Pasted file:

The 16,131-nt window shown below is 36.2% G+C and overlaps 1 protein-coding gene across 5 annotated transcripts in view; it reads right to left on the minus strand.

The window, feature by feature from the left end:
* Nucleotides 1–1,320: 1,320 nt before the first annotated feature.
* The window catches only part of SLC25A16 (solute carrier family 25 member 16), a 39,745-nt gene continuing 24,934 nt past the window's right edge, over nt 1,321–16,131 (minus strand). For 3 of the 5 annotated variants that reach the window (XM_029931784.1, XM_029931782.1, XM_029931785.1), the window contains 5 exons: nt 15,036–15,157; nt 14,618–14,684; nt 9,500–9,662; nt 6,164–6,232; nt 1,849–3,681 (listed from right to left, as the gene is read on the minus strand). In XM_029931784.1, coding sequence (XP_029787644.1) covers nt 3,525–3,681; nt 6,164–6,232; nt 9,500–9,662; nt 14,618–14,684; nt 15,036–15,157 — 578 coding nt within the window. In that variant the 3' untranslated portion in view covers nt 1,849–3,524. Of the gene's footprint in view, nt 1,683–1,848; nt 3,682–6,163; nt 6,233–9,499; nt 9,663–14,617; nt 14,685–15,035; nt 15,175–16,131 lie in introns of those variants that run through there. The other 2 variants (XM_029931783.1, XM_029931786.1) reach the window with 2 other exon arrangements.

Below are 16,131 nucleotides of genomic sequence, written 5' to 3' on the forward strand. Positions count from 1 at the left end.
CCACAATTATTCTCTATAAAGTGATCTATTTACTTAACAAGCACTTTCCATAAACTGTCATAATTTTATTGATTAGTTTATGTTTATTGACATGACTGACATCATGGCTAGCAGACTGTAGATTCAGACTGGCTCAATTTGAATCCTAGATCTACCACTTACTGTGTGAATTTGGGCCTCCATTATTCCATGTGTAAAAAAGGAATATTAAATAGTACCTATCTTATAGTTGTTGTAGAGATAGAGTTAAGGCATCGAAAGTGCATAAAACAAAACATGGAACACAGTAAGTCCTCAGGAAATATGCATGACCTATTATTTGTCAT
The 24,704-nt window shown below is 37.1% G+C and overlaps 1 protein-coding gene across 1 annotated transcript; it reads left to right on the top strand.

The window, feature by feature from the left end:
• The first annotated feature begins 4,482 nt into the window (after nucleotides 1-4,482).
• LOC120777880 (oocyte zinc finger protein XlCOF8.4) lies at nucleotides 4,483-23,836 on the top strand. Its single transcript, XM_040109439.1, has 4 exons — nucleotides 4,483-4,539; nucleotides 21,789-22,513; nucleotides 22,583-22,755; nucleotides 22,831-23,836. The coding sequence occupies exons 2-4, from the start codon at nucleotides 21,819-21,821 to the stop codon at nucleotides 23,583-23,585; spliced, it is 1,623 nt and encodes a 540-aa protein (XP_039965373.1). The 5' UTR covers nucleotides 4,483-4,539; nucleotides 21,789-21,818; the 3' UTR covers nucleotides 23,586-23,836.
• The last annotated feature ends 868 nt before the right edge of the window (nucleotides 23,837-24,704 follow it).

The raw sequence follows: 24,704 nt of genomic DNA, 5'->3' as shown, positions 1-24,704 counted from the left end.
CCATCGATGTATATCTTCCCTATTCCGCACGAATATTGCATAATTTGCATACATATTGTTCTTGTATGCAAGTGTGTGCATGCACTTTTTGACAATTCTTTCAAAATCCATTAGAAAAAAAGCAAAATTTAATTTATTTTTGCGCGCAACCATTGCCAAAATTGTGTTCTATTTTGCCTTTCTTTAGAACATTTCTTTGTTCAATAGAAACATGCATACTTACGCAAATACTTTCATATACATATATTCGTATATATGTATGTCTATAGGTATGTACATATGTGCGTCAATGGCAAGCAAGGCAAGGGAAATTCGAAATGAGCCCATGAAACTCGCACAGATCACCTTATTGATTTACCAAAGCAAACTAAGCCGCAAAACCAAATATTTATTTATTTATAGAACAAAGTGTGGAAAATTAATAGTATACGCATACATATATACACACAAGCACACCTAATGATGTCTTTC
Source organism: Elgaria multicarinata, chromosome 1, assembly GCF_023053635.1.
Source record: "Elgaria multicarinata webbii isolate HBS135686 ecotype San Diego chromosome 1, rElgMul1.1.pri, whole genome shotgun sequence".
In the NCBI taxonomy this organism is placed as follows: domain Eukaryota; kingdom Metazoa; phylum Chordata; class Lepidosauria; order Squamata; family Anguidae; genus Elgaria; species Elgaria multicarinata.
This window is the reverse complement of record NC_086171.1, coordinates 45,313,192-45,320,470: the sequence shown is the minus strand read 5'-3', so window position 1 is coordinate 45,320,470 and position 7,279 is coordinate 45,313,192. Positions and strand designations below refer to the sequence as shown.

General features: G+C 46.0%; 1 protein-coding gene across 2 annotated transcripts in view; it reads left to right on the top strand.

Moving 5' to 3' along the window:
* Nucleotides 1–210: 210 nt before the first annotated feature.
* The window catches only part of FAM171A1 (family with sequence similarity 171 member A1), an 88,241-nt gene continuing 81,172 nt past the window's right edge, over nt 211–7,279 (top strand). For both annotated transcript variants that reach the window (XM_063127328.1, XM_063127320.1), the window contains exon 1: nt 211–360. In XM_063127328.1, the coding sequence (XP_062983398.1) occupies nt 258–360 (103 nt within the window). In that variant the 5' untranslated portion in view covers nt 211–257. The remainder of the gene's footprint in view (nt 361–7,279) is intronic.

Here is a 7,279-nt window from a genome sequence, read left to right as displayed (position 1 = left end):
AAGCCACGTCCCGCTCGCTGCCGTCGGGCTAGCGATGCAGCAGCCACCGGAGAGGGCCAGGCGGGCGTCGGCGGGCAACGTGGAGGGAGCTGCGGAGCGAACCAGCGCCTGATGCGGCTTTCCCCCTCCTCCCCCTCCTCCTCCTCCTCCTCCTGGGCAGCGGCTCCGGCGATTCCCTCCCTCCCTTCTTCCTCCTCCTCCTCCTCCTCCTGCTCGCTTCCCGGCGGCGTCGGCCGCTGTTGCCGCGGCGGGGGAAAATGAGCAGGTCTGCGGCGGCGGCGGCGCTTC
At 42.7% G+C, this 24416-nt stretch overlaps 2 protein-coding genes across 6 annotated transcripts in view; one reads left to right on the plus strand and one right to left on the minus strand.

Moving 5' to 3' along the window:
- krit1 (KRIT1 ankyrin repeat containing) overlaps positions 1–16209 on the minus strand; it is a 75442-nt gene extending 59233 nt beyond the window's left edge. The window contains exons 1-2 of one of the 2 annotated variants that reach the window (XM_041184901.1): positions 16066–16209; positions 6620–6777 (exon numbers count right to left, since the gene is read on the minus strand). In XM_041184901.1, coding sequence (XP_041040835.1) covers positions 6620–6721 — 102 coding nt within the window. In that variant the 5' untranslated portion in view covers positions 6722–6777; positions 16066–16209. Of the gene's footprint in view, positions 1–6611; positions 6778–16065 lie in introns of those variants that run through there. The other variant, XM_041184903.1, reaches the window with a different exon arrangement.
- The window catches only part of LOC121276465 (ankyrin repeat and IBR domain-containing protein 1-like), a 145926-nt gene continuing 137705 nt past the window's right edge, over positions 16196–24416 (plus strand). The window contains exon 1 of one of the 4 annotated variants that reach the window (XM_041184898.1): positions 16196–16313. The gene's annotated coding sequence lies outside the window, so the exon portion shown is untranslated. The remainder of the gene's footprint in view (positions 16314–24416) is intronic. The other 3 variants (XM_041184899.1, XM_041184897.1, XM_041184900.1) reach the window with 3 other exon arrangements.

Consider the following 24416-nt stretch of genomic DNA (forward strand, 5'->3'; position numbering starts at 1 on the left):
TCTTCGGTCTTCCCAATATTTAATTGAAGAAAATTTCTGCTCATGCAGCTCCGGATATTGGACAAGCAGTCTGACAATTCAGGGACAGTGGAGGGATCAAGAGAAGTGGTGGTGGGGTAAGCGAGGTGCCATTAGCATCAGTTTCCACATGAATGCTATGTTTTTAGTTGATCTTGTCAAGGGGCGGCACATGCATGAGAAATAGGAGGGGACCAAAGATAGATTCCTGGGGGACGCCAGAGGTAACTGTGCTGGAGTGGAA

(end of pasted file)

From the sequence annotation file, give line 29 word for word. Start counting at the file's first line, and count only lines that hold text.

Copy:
TCTTCGGTCTTCCCAATATTTAATTGAAGAAAATTTCTGCTCATGCAGCTCCGGATATTGGACAAGCAGTCTGACAATTCAGGGACAGTGGAGGGATCAAGAGAAGTGGTGGTGGGGTAAGCGAGGTGCCATTAGCATCAGTTTCCACATGAATGCTATGTTTTTAGTTGATCTTGTCAAGGGGCGGCACATGCATGAGAAATAGGAGGGGACCAAAGATAGATTCCTGGGGGACGCCAGAGGTAACTGTGCTGGAGTGGAA